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Financial and organizational basis


Complexity: its constraints on social innovation (Part #3)


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This section outlines how the different elements noted in the earlier sections may be linked together to the satisfaction of those concerned. It should be stressed that the objective is not to put forward a single rigid formula but rather a panoply of complementary organizational and financial devices which can be knitted together or used according to circumstances and particular cases.

1. Use of conventional corporate forms

The challenge is to be able to offer participation in financially sound, but specially constituted, corporate forms through one or more of the following:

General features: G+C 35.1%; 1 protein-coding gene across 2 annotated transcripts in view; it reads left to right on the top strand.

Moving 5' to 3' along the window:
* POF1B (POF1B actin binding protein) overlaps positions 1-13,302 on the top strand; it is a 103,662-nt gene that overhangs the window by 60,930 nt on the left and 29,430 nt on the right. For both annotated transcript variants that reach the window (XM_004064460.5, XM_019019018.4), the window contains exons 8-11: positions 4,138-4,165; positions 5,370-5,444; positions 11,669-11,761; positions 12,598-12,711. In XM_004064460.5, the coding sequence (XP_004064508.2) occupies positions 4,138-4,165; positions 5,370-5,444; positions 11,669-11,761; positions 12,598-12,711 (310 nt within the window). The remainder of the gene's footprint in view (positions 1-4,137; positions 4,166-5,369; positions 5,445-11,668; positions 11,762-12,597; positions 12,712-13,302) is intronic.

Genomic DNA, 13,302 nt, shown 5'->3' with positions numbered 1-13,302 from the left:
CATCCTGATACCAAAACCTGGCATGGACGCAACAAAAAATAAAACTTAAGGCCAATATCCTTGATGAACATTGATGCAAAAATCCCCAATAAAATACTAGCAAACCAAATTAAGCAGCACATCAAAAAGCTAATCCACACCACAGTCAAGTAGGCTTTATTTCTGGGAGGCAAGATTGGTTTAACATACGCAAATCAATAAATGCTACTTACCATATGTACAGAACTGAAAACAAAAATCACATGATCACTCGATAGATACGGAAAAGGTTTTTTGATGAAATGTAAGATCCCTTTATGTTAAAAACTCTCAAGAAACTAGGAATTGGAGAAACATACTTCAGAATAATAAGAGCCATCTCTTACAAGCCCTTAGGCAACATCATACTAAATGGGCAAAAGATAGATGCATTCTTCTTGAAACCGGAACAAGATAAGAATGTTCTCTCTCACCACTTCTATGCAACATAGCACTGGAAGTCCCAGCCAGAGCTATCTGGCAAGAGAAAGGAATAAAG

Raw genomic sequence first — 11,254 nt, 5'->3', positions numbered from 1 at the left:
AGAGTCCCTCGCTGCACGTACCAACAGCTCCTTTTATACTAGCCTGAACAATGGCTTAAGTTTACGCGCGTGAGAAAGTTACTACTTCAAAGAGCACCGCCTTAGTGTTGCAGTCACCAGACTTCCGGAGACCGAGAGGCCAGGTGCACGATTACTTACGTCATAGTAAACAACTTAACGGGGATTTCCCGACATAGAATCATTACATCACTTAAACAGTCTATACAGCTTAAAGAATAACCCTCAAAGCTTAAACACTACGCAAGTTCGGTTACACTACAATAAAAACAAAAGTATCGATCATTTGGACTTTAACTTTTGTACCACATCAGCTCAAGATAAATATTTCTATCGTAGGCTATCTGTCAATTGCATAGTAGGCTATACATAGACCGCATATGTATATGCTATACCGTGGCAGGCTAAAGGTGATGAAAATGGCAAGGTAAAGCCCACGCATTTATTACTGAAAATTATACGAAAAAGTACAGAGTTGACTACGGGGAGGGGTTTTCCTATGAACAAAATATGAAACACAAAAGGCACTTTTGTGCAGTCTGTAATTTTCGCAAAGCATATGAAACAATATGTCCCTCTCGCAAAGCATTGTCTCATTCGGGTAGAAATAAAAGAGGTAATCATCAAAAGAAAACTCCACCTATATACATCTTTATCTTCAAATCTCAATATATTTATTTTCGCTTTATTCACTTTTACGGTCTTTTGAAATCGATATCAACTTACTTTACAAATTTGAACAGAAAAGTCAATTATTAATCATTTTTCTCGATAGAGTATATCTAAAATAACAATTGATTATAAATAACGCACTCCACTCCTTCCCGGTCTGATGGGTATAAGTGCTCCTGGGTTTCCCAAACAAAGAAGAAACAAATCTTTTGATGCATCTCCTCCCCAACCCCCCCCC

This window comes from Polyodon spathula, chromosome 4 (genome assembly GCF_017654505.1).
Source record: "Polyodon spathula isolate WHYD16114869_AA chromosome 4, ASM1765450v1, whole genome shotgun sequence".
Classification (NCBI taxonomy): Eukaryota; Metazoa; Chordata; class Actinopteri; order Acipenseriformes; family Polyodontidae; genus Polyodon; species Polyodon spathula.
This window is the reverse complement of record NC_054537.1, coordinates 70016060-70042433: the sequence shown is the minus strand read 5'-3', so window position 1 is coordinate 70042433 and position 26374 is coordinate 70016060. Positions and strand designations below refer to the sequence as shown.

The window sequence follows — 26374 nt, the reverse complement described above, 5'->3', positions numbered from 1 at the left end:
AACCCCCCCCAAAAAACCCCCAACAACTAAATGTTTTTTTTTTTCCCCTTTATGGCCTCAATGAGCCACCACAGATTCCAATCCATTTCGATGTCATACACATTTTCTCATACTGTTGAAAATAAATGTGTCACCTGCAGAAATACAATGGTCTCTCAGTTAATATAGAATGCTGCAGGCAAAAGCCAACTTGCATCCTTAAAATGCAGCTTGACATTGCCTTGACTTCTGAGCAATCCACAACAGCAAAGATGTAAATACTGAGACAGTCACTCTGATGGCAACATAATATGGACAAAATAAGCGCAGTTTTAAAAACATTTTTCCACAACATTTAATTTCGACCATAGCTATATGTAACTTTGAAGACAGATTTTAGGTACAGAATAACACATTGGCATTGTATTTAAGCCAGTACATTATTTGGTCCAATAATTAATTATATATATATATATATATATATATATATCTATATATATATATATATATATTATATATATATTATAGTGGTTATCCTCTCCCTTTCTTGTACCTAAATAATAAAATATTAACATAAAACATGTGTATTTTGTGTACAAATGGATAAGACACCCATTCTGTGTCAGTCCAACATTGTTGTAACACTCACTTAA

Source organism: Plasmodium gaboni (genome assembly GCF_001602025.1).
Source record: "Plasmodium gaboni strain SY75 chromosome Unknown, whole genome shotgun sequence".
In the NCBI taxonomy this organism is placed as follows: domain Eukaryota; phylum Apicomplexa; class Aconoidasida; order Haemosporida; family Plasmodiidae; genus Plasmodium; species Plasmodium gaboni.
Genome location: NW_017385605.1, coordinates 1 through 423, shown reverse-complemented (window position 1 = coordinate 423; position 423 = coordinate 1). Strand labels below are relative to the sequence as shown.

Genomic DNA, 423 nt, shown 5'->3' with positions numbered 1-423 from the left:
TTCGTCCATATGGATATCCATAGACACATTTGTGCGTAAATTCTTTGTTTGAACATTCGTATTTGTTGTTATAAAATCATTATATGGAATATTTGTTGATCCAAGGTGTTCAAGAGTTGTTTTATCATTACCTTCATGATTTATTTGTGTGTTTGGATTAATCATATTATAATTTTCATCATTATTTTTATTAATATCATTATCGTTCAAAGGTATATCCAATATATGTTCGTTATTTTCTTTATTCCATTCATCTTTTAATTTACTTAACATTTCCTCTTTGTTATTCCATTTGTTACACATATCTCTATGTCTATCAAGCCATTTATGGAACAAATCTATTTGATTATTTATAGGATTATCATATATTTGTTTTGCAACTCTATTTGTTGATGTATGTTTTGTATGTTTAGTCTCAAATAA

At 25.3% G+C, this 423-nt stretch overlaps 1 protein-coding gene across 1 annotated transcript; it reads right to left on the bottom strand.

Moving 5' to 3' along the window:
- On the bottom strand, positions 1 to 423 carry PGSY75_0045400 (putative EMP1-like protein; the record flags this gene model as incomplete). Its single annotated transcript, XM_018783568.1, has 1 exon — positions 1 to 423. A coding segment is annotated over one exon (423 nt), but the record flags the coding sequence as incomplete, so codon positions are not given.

1.1 Contract: This could be used where commitment is low or a trial period is desired. The contract could be designed to suit the participant by giving him access to some services in exchange for whatever use of whatever portion of his assets he was willing to associate with this project.

For example, he might simply be prepared to use one corporation in the network to supervise the rental of one of his estates on the open market and ensure that the property was appropriately maintained. The corporation in question could then be very similar to a normal real estate corporation. However, he might permit innovative rental conditions if suitable tenants could be found to use the property in some alternative manner (of which he might wish to approve and in which he night wish to participate personally). Contracts could be adapted to cover a wide variety of opportunities as they rose.

1.2 Incorporation: This could be used to cover the case of a particular set of assets belonging to one individual. It could also be used to link several individuals with similar or complementary assets. The owners could "loan" these assets to the corporation in exchange farad shareholding, for example. On dissolution of the corporation, the assets would be returned to the Individual owners.